Cinema: The New Pictures: Dec. 14, 1931

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Blonde Crazy (Warner) shows a few of the tricks whereby an enterprising bellhop, equipped with light lingers and curly hair, can live handsomely on his wits. The bellhop (James Cagney) is so much interested in dishonesty that he keeps a scrapbook of variations of the badger game, methods of stealing diamond bracelets, false money transactions and likely methods of beating persons who think they can beat the races. By the practice of these wiles, he manages to keep luxurious quarters in the best hotels, preying mostly upon persons no more honest but less versatile than himself. But he is an over-confident confidence man. His one act of outright burglary—the theft of the diamond bracelet—finally has bad consequences. Detectives corner him in his rooms, chase him down a street in automobiles, shoot him with a machine gun. He is last seen in jail, making sentimental overtures to his blonde partner (Joan Blondell).

This conclusion serves the purposes of law & order. It is not in keeping with the rest of the picture, which is a chipper, hardboiled, amusing essay on petty thievery. In his first starring performance, James Cagney has a role in which he is more mischievous than wicked. He makes rascality seem both easy and attractive as he did in The Public Enemy and Smart Money, two previous works by Authors Kubec Glasmon and John Bright who wrote Blonde Crazy. Good shot: Cagney casting hungry glances at the female patrons of a nightclub.

James Cagney was born over a saloon owned and run by his father in a Manhattan slum. By the time he reached high school he had started that series of heterogeneous occupations which occur painfully at the outset of many a cinematic career. He was a copy boy for the New York Sun; a department store bundle-wrapper; a librarian; a neophyte painter. He left Columbia University to be a chorus boy. From this traditionally effeminate occupation, he presently was graduated to vaudeville, musical comedy (Grand Street Follies)., legitimate plays (Women Go on Forever and Outside Looking In for which he was selected because he had red hair). His 1930 performance, opposite Joan Blondell, in Penny Arcade, got him to Hollywood, which, since talkies, has been the final up-step for an actor's progress. Noted for his impersonations of unscrupulous and philandering heroes, he is less airy when out of the camera's eye. Recently in a Hollywood cafe he was roundly cuffed by Mrs. James Cagney for looking at another lady. Last autumn he won a celebrated salary argument with Warner Brothers. This is his first starring picture.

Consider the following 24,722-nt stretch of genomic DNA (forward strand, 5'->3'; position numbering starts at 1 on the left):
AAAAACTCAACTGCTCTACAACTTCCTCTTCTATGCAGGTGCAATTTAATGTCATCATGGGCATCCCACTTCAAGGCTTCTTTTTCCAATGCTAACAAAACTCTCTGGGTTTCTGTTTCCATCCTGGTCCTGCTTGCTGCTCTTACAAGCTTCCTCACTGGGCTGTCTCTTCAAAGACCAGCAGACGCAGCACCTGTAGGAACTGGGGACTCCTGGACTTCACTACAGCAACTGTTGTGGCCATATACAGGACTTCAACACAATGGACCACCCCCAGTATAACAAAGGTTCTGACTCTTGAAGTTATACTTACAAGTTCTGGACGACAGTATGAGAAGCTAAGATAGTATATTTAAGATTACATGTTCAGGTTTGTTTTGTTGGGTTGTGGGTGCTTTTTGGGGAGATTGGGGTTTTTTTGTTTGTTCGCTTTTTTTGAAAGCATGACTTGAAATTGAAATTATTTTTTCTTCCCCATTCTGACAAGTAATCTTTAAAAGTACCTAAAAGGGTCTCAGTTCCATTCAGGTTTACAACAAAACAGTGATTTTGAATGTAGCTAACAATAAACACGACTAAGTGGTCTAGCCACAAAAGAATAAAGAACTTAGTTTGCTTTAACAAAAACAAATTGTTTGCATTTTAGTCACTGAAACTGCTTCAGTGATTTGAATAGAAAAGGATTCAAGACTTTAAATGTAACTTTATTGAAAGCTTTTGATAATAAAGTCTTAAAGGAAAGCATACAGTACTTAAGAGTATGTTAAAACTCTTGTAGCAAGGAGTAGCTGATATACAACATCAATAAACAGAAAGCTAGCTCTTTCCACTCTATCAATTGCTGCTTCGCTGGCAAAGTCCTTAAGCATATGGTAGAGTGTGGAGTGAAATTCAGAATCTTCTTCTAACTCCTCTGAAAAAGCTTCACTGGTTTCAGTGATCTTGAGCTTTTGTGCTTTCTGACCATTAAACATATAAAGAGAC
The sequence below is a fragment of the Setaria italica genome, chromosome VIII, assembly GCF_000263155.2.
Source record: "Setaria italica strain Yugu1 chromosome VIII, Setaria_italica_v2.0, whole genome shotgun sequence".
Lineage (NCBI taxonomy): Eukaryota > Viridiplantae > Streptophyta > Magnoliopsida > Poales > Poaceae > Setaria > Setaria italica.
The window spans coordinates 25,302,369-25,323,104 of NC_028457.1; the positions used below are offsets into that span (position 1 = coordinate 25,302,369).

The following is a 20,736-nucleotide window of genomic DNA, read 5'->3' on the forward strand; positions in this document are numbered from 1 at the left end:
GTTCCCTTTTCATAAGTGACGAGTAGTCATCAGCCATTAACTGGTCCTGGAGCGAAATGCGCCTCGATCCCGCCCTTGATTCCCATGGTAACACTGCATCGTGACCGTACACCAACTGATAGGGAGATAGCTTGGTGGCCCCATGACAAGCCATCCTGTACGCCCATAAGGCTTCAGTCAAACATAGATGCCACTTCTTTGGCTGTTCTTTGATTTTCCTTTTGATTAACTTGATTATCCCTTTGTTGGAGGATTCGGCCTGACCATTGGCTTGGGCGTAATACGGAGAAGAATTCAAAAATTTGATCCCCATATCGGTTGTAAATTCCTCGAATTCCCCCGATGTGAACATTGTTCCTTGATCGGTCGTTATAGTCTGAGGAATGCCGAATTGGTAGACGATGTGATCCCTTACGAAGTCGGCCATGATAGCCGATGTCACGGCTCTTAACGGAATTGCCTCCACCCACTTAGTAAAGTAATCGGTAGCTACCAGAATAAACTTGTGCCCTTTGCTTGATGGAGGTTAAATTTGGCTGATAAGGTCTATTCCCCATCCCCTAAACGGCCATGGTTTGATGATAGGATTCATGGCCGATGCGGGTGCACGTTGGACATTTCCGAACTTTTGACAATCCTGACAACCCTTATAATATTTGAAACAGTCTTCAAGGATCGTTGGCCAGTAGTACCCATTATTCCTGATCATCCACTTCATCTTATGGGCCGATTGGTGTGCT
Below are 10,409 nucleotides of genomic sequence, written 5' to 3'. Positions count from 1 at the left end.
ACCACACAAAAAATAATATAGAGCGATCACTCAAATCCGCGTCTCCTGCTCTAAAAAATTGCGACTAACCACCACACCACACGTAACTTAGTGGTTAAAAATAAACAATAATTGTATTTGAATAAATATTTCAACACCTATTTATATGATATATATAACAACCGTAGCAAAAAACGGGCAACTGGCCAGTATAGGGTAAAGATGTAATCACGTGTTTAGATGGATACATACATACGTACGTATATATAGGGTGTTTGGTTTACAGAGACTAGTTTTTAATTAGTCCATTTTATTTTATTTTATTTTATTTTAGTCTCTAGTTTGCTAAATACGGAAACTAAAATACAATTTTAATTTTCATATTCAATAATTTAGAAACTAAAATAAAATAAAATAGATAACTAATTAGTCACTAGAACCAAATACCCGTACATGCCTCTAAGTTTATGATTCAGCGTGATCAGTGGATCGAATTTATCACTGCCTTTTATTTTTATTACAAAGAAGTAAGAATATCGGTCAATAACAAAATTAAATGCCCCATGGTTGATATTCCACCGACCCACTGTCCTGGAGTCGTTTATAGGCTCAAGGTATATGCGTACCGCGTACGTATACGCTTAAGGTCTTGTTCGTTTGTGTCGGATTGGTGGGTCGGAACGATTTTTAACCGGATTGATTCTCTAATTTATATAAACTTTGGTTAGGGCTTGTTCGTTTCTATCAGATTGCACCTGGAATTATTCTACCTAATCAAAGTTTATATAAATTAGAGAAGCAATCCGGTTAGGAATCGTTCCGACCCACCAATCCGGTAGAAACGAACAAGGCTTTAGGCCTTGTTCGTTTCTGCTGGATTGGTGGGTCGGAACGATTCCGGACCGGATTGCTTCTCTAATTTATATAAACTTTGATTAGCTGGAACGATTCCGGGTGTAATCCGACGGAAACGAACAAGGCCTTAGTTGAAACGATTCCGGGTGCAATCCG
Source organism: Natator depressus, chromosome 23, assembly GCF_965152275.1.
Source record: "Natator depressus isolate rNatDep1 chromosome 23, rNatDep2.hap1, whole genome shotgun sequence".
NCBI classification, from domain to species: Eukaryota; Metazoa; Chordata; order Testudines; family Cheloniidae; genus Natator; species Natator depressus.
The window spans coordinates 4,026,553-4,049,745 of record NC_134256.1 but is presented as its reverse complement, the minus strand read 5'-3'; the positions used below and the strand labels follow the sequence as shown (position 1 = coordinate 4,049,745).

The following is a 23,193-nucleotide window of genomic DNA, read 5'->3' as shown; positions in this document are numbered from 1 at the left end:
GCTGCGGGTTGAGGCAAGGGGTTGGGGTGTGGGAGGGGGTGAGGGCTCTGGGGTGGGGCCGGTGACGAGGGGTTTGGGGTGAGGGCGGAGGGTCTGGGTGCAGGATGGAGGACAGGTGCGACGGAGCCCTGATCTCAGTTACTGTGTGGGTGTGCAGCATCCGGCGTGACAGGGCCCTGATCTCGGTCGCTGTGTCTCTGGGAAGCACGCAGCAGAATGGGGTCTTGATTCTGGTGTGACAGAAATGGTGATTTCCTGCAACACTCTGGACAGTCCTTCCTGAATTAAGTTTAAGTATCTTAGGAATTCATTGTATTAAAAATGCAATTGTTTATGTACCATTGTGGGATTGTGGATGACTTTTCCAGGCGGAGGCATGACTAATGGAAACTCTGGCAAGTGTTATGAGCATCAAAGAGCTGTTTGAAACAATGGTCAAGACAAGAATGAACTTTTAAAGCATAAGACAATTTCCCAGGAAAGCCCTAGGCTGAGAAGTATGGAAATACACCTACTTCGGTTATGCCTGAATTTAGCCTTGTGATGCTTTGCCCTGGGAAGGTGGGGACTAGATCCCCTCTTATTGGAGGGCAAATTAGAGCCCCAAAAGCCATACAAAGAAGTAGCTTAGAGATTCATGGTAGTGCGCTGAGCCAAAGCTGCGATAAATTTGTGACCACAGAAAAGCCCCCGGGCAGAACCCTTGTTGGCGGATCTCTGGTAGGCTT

Frankenstein (Universal). Mary Wollstonecraft (Mrs. Percy Bysshe Shelley) wrote this story, supposedly to win a bet from her husband and Lord Byron. It is a grisly conceit about a young doctor who, experimenting with synthetic animation, produces a live, dangerous and somewhat human monster. Universal, encouraged by the success of Dracula to produce a series of horrific weirds, in which Poe's Murders in the Rue Morgue will be next, entrusted the direction of Frankenstein to James Whale. He did it in the Grand Guignol manner, with as many queer sounds, dark corners, false faces and cellar stairs as could possibly be inserted.

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